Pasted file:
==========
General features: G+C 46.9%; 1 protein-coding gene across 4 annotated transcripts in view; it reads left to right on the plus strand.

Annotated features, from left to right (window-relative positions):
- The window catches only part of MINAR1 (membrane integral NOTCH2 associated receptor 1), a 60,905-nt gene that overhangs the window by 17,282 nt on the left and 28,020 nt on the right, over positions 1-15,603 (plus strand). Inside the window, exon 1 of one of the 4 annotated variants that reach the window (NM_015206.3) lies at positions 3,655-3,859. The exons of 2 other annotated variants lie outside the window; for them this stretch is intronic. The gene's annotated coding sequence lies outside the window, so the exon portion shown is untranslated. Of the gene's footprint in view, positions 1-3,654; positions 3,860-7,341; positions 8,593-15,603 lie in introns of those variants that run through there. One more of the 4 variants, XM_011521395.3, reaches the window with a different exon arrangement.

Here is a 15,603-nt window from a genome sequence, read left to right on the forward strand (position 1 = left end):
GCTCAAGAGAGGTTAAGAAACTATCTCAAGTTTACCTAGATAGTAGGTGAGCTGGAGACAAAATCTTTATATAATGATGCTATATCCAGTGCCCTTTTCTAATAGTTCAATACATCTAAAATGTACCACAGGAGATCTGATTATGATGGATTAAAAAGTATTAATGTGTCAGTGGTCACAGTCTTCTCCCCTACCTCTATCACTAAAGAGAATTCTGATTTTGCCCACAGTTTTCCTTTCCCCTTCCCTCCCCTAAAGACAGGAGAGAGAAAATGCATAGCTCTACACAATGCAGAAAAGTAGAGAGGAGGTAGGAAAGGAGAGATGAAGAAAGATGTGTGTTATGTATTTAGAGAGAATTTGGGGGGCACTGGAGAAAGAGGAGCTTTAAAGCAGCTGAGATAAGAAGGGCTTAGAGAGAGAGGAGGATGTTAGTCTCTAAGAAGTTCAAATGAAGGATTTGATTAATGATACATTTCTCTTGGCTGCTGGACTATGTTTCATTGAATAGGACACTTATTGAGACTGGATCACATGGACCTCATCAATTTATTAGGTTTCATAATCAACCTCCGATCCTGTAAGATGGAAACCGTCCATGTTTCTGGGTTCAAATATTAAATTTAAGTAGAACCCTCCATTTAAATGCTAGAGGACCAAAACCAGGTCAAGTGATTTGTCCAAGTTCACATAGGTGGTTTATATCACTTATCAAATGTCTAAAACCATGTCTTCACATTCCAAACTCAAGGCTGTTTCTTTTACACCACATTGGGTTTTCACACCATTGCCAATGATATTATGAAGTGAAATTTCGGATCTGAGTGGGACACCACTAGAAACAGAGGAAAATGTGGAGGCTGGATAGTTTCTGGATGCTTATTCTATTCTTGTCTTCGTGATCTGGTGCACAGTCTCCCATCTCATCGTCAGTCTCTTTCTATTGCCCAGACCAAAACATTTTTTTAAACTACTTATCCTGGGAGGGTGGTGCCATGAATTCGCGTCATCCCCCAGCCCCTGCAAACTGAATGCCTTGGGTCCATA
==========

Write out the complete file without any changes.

General features: G+C 46.9%; 1 protein-coding gene across 4 annotated transcripts in view; it reads left to right on the plus strand.

Annotated features, from left to right (window-relative positions):
- The window catches only part of MINAR1 (membrane integral NOTCH2 associated receptor 1), a 60,905-nt gene that overhangs the window by 17,282 nt on the left and 28,020 nt on the right, over positions 1-15,603 (plus strand). Inside the window, exon 1 of one of the 4 annotated variants that reach the window (NM_015206.3) lies at positions 3,655-3,859. The exons of 2 other annotated variants lie outside the window; for them this stretch is intronic. The gene's annotated coding sequence lies outside the window, so the exon portion shown is untranslated. Of the gene's footprint in view, positions 1-3,654; positions 3,860-7,341; positions 8,593-15,603 lie in introns of those variants that run through there. One more of the 4 variants, XM_011521395.3, reaches the window with a different exon arrangement.

Here is a 15,603-nt window from a genome sequence, read left to right on the forward strand (position 1 = left end):
GCTCAAGAGAGGTTAAGAAACTATCTCAAGTTTACCTAGATAGTAGGTGAGCTGGAGACAAAATCTTTATATAATGATGCTATATCCAGTGCCCTTTTCTAATAGTTCAATACATCTAAAATGTACCACAGGAGATCTGATTATGATGGATTAAAAAGTATTAATGTGTCAGTGGTCACAGTCTTCTCCCCTACCTCTATCACTAAAGAGAATTCTGATTTTGCCCACAGTTTTCCTTTCCCCTTCCCTCCCCTAAAGACAGGAGAGAGAAAATGCATAGCTCTACACAATGCAGAAAAGTAGAGAGGAGGTAGGAAAGGAGAGATGAAGAAAGATGTGTGTTATGTATTTAGAGAGAATTTGGGGGGCACTGGAGAAAGAGGAGCTTTAAAGCAGCTGAGATAAGAAGGGCTTAGAGAGAGAGGAGGATGTTAGTCTCTAAGAAGTTCAAATGAAGGATTTGATTAATGATACATTTCTCTTGGCTGCTGGACTATGTTTCATTGAATAGGACACTTATTGAGACTGGATCACATGGACCTCATCAATTTATTAGGTTTCATAATCAACCTCCGATCCTGTAAGATGGAAACCGTCCATGTTTCTGGGTTCAAATATTAAATTTAAGTAGAACCCTCCATTTAAATGCTAGAGGACCAAAACCAGGTCAAGTGATTTGTCCAAGTTCACATAGGTGGTTTATATCACTTATCAAATGTCTAAAACCATGTCTTCACATTCCAAACTCAAGGCTGTTTCTTTTACACCACATTGGGTTTTCACACCATTGCCAATGATATTATGAAGTGAAATTTCGGATCTGAGTGGGACACCACTAGAAACAGAGGAAAATGTGGAGGCTGGATAGTTTCTGGATGCTTATTCTATTCTTGTCTTCGTGATCTGGTGCACAGTCTCCCATCTCATCGTCAGTCTCTTTCTATTGCCCAGACCAAAACATTTTTTTAAACTACTTATCCTGGGAGGGTGGTGCCATGAATTCGCGTCATCCCCCAGCCCCTGCAAACTGAATGCCTTGGGTCCATA